Thursday, July 24, 2014

The Art of Repetition

Music is sometimes defined as "organized sound", but you could make an argument that "music is the art of repetition" is as good a definition. In fact, I even have a book titled "The Fine Art of Repetition: Essays in the Philosophy of Music" by Peter Kivy. The title comes from the next-to-last essay in the book which talks about the fact that a great deal of music consists of repetition and the implications of this for aesthetic theories of music--which are considerable! I won't get into these philosophical aspects, at least not in this post, but I do want to look at some of the interesting things about repetition in music.

Repeats in music are indicated in scores by a double vertical line and two dots:

When the player sees this sign he or she repeats everything between the two sets of dots. If the repeat is from the very beginning, there will often only be the right-hand set of dots. The repeated section may be very short: a mere eight measures in the case of many minuets. Or it may be very long, 150 measures in the case of the repeat of the exposition in Beethoven's Symphony No. 3. It is often the case, especially with binary forms where both halves are indicated to be repeated, that performers omit the repeat of the second half. Sometimes they omit both repeats. How significant is this? Well, in the case of a particular Scarlatti sonata I am thinking of, K. 213, the difference between playing it with both repeats or with no repeats turns it from about a three minute piece:

Into one that might run to almost seven minutes:

And notice that we are not necessarily seeing much difference in tempo. The first pianist takes no repeats, while the second repeats both halves. It makes for quite a different piece as there is something fundamentally different about a three minute piece versus a nearly seven minute piece.

Nearly every one of the over five hundred keyboard sonatas by Scarlatti indicates that both halves are to be repeated. Just from a cursory glance at YouTube performances of K. 213, it looks as if 80% or more of the performances repeat the first, but not the second, half, for a duration of around five minutes.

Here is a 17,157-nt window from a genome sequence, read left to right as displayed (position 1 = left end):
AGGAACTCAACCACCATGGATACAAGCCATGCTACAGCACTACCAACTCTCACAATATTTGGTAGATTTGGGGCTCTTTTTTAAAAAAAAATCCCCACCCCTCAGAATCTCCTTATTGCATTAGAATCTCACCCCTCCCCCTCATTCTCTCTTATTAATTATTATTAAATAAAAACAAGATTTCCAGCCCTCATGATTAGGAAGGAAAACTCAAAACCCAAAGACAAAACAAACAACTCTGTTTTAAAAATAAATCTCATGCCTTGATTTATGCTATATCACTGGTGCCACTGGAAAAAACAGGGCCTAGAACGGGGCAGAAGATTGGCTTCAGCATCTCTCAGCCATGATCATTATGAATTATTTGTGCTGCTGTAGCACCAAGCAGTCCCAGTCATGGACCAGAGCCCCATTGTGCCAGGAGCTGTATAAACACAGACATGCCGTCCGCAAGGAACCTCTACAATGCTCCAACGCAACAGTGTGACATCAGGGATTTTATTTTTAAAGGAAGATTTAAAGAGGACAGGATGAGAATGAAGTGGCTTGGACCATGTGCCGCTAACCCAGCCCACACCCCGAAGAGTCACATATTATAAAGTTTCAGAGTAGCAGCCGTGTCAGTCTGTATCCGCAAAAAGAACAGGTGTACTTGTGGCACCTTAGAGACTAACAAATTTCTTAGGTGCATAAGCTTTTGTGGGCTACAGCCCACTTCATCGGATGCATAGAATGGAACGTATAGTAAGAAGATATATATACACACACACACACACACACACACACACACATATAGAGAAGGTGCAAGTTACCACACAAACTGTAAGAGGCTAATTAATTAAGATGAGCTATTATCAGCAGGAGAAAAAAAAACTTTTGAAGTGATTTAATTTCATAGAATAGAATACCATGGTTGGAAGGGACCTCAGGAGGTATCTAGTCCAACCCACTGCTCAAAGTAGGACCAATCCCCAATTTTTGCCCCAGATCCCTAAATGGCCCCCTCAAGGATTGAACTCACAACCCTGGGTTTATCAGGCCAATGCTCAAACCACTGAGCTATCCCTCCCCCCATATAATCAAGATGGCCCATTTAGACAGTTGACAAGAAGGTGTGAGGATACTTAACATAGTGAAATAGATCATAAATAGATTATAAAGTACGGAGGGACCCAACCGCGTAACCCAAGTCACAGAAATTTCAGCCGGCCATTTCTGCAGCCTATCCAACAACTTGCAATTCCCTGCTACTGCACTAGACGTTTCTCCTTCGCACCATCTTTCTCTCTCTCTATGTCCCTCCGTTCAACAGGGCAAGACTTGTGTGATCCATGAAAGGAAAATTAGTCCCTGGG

We are often told that, when performing minuets with trios that when the minuet returns after the trio that it is to be played "without repeats". But I notice that orchestras often do all the repeats both times in Haydn symphonies, so maybe this "rule" is just one of those many lazy bits of folk "wisdom" that we pick up from our childhood music teachers without ever thinking about.

Repeats are very common in a great deal of music, as I said. Dance music is full of them because sometimes dancers need a lot of music and the easiest thing to do is just keep repeating. So dance music, even when found in a symphony, also has a lot of repeats. But not just dance music. The first movement of nearly all Classical symphonies has a repeated exposition and sometimes both parts are repeated, especially in the earlier symphonies. The same is true of piano sonatas, string quartets, trios and any other music using first movement sonata allegro form.

The polar opposite of this kind of music is the continuously developing kinds of music that we find in the later 19th century and for a lot of the 20th century. You could probably create a graph of the quantity of repetition in music that would build steadily through the 16th through 18th centuries, reaching a peak in the late 18th and early 19th century, and then dropping sharply with the later Romantic composers like Wagner and Mahler. It would reach a nadir with some of the music of Schoenberg and Webern where there is no exact repetition whatsoever. These composers attempted to balance the lack of repetition by devising intricate structures in which there is a kind of continuum of similarity by the use of fixed interval sets.

But this did not last a terribly long time and when repetition returned, it did so with a vengeance. The whole idea of "minimal" music is to have a lot, A LOT, of repetition. Here is an example from Steve Reich:

Another composer who is famous for his repetitions is Philip Glass. After browsing through the three CD set "The Essential Philip Glass" I had the distinct impression that for two or three decades he pretty much kept repeating the ascending minor third:

Don't believe me? Here's some examples. Ok, the first one is descending not ascending:

Ascending minor thirds:

In this one the minor thirds are mixed up a bit:

Ascending minor thirds:

Ascending minor thirds with a syncopated rhythm:

And now, in a major departure (heh!) minor thirds alternating irregularly with major thirds in the first movement of his Symphony No. 9:

And I haven't even mentioned Electronic Dance Music!

I think that aesthetically, repetition is extremely effective. A lot of repetition with just a bit of variation for spice is one of the most successful strategies in composition. The most common mistake a lot of young composers make is to wander aimlessly from one idea to another with little repetition to tie things together, just blundering on, one theme after another and all of them different, without anything to link them, blathering on and on and on...

Well, you get the idea. But if, on the other hand, you decide to use ascending minor thirds over and over and over in your music, decade after decade, well, you can do pretty well. Apparently...


Nathan Shirley said...

Your last point is really funny, but also almost profound in a way!

Excellent post for any aspiring composers. I might point a few students to it.

Bryan Townsend said...

Thanks, Nathan! Some of this came from my own experiences teaching composition.